Final Fantasy X introduces the Conditional Turn-Based Battle (CTB) system in place of the series' traditional Active Time Battle (ATB) system, which was originally developed by Hiroyuki Itō and was first used in Final Fantasy IV. The system was developed by battle director Toshiro Tsuchida, who had Final Fantasy IV in mind when developing the CTB system. Whereas the ATB concept features real-time elements, the CTB system is a turn-based format that pauses the battle during each of the player's turns. Thus, the CTB design allows the player to select an action without time pressure. A graphical timeline along the upper-right side of the screen details who will be receiving turns next, and how various actions taken will affect the subsequent order of turns. The player can control up to three characters in battle, though a swapping system allows the player to replace any of them with one of the other four in the party. A player may swap characters at any time, unless the on-field character has been defeated. "Limit Breaks" reappear in Final Fantasy X under the name "Overdrives". In this new incarnation of the feature, most of the techniques are interactive, requiring button inputs to increase their effectiveness.

Final Fantasy X introduces an overhaul of the summoning system employed in previous installments of the series. Whereas in previous games a summoned creature would arrive, perform a single action, and then depart, Final Fantasy X's summons, called "aeons", arrive and entirely replace the battle party, fighting in their place until either the enemy has been slain, the aeon itself has been defeated, or the aeon is dismissed by the player. Aeons have their own statistics, commands, special attacks, spells, and Overdrives. The player acquires a minimum of five aeons over the course of the game, and three additional aeons can be obtained by completing various side-quests.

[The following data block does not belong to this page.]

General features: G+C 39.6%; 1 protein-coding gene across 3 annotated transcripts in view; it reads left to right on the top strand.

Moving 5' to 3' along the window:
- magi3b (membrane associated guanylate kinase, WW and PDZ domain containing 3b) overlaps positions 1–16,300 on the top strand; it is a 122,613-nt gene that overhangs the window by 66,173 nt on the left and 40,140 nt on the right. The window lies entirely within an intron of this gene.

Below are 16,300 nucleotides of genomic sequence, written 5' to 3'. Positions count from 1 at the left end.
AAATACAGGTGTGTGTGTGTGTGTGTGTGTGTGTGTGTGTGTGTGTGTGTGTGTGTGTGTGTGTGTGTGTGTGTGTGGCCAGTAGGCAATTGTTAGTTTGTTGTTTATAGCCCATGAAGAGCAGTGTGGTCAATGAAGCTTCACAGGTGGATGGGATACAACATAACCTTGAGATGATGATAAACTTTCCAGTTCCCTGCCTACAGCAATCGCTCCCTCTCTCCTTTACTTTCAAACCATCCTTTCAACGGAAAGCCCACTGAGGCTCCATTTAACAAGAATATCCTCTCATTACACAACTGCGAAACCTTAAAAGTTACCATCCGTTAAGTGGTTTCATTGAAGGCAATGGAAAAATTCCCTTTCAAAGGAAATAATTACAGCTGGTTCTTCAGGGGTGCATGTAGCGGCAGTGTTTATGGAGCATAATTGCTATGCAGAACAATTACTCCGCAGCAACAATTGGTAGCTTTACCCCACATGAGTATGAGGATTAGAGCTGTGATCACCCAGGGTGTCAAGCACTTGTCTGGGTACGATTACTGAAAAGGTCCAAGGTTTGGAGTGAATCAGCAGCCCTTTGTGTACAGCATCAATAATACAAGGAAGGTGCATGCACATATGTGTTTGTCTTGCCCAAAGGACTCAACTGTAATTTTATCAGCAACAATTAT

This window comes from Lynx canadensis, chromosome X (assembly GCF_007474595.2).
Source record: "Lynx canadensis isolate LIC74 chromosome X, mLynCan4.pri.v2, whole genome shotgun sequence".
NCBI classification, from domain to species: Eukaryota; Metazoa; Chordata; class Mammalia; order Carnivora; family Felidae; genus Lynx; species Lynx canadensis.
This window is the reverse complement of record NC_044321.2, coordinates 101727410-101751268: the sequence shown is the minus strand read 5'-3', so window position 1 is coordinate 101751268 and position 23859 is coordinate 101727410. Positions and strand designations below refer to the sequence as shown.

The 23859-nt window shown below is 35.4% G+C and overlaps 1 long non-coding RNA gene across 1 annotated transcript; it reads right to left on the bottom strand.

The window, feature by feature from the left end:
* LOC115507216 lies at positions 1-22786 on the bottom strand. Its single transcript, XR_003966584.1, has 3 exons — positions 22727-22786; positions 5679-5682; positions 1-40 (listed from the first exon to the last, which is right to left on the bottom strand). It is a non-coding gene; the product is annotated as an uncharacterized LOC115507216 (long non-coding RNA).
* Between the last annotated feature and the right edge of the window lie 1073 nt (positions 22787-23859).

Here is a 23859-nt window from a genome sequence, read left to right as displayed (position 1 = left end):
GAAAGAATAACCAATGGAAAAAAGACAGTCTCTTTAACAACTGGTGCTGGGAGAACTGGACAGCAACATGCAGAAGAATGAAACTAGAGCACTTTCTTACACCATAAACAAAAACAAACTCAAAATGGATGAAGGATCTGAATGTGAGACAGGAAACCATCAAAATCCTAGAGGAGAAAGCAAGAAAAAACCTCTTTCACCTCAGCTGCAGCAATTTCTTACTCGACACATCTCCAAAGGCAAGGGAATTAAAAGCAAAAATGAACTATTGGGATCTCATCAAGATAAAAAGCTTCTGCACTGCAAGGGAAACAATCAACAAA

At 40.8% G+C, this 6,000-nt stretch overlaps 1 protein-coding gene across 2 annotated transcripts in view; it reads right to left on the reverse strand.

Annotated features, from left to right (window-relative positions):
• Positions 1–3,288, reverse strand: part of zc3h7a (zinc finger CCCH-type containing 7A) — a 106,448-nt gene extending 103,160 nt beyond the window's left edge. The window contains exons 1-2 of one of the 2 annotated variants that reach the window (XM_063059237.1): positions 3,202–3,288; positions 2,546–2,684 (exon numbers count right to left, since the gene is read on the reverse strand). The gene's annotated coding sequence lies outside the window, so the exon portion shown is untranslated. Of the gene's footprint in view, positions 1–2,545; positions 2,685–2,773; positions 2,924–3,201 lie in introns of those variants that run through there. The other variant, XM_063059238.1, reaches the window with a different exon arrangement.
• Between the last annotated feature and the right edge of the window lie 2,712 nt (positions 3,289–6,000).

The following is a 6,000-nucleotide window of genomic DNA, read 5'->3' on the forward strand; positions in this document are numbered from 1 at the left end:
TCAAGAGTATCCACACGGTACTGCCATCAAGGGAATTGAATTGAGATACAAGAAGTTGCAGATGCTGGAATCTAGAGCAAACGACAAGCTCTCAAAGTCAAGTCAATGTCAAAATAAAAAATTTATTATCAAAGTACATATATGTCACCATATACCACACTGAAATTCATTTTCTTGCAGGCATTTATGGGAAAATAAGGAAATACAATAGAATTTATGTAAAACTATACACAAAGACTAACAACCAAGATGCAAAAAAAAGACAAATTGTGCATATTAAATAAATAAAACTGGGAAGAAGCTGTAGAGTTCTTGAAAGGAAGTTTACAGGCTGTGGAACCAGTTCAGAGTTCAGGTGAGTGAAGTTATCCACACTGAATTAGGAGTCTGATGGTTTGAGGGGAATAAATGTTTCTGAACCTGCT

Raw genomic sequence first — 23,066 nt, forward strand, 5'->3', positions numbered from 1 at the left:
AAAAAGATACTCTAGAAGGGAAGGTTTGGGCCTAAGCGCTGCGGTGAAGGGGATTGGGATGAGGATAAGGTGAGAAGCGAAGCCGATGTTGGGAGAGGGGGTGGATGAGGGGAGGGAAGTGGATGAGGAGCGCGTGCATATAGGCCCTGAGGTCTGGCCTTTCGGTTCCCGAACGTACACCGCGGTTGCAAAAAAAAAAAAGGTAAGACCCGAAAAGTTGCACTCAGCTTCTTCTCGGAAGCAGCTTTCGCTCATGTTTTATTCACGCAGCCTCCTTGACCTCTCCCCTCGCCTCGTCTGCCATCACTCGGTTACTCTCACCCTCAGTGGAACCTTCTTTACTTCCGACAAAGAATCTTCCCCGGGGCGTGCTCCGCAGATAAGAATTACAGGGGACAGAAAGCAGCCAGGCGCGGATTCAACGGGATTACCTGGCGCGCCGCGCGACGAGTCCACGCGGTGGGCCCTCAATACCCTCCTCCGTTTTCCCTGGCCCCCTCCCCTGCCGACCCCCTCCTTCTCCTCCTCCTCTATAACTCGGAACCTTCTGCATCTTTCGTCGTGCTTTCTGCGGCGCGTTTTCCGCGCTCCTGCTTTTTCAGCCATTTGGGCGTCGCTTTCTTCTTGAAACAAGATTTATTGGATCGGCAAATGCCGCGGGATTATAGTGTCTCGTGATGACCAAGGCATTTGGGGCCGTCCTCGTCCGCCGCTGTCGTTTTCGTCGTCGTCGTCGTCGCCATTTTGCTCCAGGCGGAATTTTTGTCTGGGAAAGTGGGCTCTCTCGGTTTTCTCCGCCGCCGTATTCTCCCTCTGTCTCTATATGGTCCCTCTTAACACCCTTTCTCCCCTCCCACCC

Sphere Grid

As with previous titles in the series, players are given the opportunity to develop and improve their characters by defeating enemies and acquiring items, though the traditional experience point system was replaced by a new system called the "Sphere Grid". Instead of characters gaining pre-determined statistic bonuses for their attributes after leveling up, each character gains a "sphere level" after collecting enough ability points (AP). Sphere levels allow players to move around the Sphere Grid, a predetermined grid of interconnected nodes consisting of various statistic and ability bonuses. Items called "spheres" are applied to these nodes, unlocking its function for the selected character.

The Sphere Grid system also allows players to fully customize characters in contrast to their intended battle roles, such as turning the White Mage Yuna into a physical powerhouse and the swordsman Auron into a healer. The International and PAL versions of the game include an optional "Expert" version of the Sphere Grid; in these versions, all of the characters start in the middle of the grid and may follow whichever path the player chooses. As a trade-off, the Expert grid has fewer nodes in total, thus decreasing the total statistic upgrades available during the game.